Click to Skip Ad
Closing in...
Celebrating 17 Years of Film.Biz.Fans.
by Eric Kohn
November 13, 2012 1:23 PM
  • |

Why 'Adventure Time,' Now In Its Fifth Season, Is More Groundbreaking Than You May Realize

Ultimately, it wasn't that much of a radical break from previous iterations, but it did allow the show's writers to take a shot at slightly more advanced storytelling while introducing more complicated visual concepts and fresh characters. In essence, "Adventure Time" got to showcase a fully realized adventure without compromising its goofier sensibilities. The contrast between the two main characters helped maintain that balance: Finn, stuck in a bleak alternative universe of his own making, endured a greater battle than he's ever faced before, while Jake made a new friend at the end of time and chilled out in a jacuzzi.

Picking up where the previous season left off, Finn and Jake chased the menacing undead villain known as the Lich into a time portal that provided access to the multiverse, a waystation between various worlds. In the middle of a floating nothingness, the Lich arrives at the bright yellow Time Room, where a lanky pink shadow figure known as Prismo (voiced, with an amusing amount of lackadaiscal charm, by the comedian Kumail Nanjiani) has the power to grant any visitor a single wish. Upon wishing the extinction of all life, the death-obsessed Lich promptly vanishes -- but Jake and Finn, protected by their presence in the Time Room, remain behind. Prismo, just doing his job, quickly bemoans the Lich's grotesque appearance: "Might be the nastiest thing I've ever seen," he whines. And just like that, another memorable "Adventure Time" character is born.

Finn's alternate reality in "Adventure Time." Cartoon Network

Finn's wish that the Lich never existed whisks him into an alternate but still post-apocalyptic reality. The abrupt shift into this new world, which recalls "Mad Max" and other staples of the genre, marks what may be the most daring transition the show has attempted yet, but like the rest of "Adventure Time," the details are polished enough to make it an immediately immersive experience.

While a now-altered Finn wreaks havoc on his new world even as he tries to protect it, upping the ante for gloominess, "Adventure Time" sets the stage for a hilarious ongoing contrast: Back in the Time Room, Jake watches the action unfold with an unbothered expression. Instead of using his wish to save his pal, he asks Prismo for a sandwich. Fortunately, Prismo knows better, leading to one of the show's most memorable refrains: "Dude," he says, "I can just make you a sandwich." So he does, and Jake continues to pore over the possibilities of his wish while bonding with his newfound pal. Somehow they wind up in a hot tub. The Cosmic Owl, an enigmatic character who has surfaced in earlier episodes, drops by with board games. Eventually, Prismo just talks Jake through the wish he needs to make in order to restore things to normal.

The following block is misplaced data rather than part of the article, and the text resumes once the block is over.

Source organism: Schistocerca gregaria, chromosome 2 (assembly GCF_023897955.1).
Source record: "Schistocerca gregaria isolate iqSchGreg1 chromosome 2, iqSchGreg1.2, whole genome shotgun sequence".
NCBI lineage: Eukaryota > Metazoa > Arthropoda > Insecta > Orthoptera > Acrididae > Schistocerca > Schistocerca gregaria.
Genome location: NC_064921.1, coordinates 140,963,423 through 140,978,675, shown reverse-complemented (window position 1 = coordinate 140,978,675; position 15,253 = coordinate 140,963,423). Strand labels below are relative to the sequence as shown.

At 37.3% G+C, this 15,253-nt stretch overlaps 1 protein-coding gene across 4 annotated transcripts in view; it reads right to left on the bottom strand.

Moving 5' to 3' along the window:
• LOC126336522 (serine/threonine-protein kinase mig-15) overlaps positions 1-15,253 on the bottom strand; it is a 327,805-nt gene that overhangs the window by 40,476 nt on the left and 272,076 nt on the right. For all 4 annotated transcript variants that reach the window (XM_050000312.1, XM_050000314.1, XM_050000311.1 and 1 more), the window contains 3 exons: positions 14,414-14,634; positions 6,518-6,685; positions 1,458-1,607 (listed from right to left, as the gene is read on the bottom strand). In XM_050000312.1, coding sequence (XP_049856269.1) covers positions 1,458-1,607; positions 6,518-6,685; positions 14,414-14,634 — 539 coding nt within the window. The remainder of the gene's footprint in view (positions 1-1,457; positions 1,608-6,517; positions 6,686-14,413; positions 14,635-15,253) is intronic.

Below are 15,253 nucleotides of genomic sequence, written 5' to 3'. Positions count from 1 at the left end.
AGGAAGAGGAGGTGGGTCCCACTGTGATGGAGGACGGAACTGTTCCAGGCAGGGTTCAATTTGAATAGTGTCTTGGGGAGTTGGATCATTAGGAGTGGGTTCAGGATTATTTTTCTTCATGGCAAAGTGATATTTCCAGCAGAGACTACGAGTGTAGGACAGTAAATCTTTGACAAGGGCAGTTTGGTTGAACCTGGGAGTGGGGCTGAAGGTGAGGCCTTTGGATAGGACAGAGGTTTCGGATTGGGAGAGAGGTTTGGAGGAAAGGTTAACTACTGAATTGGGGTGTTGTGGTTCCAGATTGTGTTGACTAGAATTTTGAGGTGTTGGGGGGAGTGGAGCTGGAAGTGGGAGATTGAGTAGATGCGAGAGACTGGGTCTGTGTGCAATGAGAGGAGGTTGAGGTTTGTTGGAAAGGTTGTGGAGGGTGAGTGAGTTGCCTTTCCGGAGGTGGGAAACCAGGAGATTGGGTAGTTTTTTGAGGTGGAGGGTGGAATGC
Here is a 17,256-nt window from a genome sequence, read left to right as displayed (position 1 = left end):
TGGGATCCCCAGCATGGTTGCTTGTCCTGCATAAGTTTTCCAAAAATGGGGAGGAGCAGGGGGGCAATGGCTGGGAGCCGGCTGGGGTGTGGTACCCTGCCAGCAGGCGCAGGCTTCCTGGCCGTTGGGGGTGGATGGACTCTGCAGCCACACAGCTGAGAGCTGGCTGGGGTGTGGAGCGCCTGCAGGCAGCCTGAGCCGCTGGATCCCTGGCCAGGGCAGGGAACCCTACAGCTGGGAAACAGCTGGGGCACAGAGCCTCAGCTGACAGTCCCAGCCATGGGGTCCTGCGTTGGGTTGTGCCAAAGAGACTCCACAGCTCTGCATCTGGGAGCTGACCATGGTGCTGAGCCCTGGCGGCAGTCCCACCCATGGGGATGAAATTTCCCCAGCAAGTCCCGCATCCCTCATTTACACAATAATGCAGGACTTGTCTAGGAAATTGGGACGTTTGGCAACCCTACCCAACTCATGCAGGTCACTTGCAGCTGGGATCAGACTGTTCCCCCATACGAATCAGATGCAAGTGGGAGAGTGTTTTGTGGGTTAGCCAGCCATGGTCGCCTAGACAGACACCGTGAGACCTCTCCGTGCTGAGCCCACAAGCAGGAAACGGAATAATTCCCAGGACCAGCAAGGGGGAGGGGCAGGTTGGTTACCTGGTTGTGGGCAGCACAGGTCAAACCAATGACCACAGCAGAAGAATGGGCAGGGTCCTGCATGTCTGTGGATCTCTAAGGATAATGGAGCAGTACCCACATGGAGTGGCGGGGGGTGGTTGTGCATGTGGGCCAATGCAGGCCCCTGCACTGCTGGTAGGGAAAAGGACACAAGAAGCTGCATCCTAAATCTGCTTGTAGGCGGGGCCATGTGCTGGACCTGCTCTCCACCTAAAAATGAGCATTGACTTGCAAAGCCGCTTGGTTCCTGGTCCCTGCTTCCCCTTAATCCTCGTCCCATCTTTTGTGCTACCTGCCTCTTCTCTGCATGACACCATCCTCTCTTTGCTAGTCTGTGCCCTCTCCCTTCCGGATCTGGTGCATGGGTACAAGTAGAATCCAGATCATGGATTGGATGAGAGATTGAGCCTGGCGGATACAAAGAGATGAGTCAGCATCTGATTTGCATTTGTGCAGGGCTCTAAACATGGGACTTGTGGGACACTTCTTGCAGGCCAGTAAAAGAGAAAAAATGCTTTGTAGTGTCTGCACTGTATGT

Magically sent back to the Land of Ooo, Jake celebrates his achievement and plans to maintain his friendship with Prismo, while Finn barely questions any of the strange cross-dimensional events that just unfolded. But why should he? Jake's final exclamation, when Finn mutters "What just happened?," illustrates how "Adventure Time" manages to traverse an ever-expanding mythology while shrugging it off in favor of keeping the show's exuberant playtime in flux: "It already happened!" Jake gasps. "Nothing happened!" What he's really saying is that no matter what happens, the adventure continues.


  • Wev | October 29, 2013 5:43 PMReply

    Venture time needs to be 30 minutes and stick to tellin a story. These fillers that give you nothing need to be gone. Was fine the first few seasons but they've grown past that now. Wish they'd get serious with it.

  • I disagree. | February 2, 2014 11:45 PM

    I have to disagree. While it would be interesting to see more world-building about Ooo, half of the "serious" episodes amount to relationship drama and shipper-bait.

    I'd hate to see them sacrifice what made the show great, for a mindless deluge of "OMG WHICH GIRL DOES FINN LOVE TEH MOST?! ARE MARCELINE AND PB IN AN INTIMATE RELATIONSHIP! OMG SEXY TIMES!"

  • Odotry | July 13, 2013 10:23 AMReply

    You can add a tragic backstory to a show all you want, it doesn't change the fact that the show is utter garbage from beginning to end. Everything from the awful jokes, to the lazy artstyle, to the unlikable characters with their hideous character designs and non-existant personalities and the unbelievably thin plots is horrendous. Adventure Time is one of the worst cartoons of all time, it's boring, boring, BORING. The fact that it has a massive fanbase in my age range astounds me, how low have people's standards sunk?

  • Athena | June 4, 2014 5:03 PM

    Adventure Time doesn't just end up in Time Magazine for reason as "One of TV's most emotionally real shows". The show is about a post-apocalyptic world and it goes deeper than just the little candy people, fart jokes and laughs. When they have problems, they sometimes sing about it, and try to figure it out. Even though the world around them is has gone to hell, they still find happiness in the little things. I think children can learn a lot from this.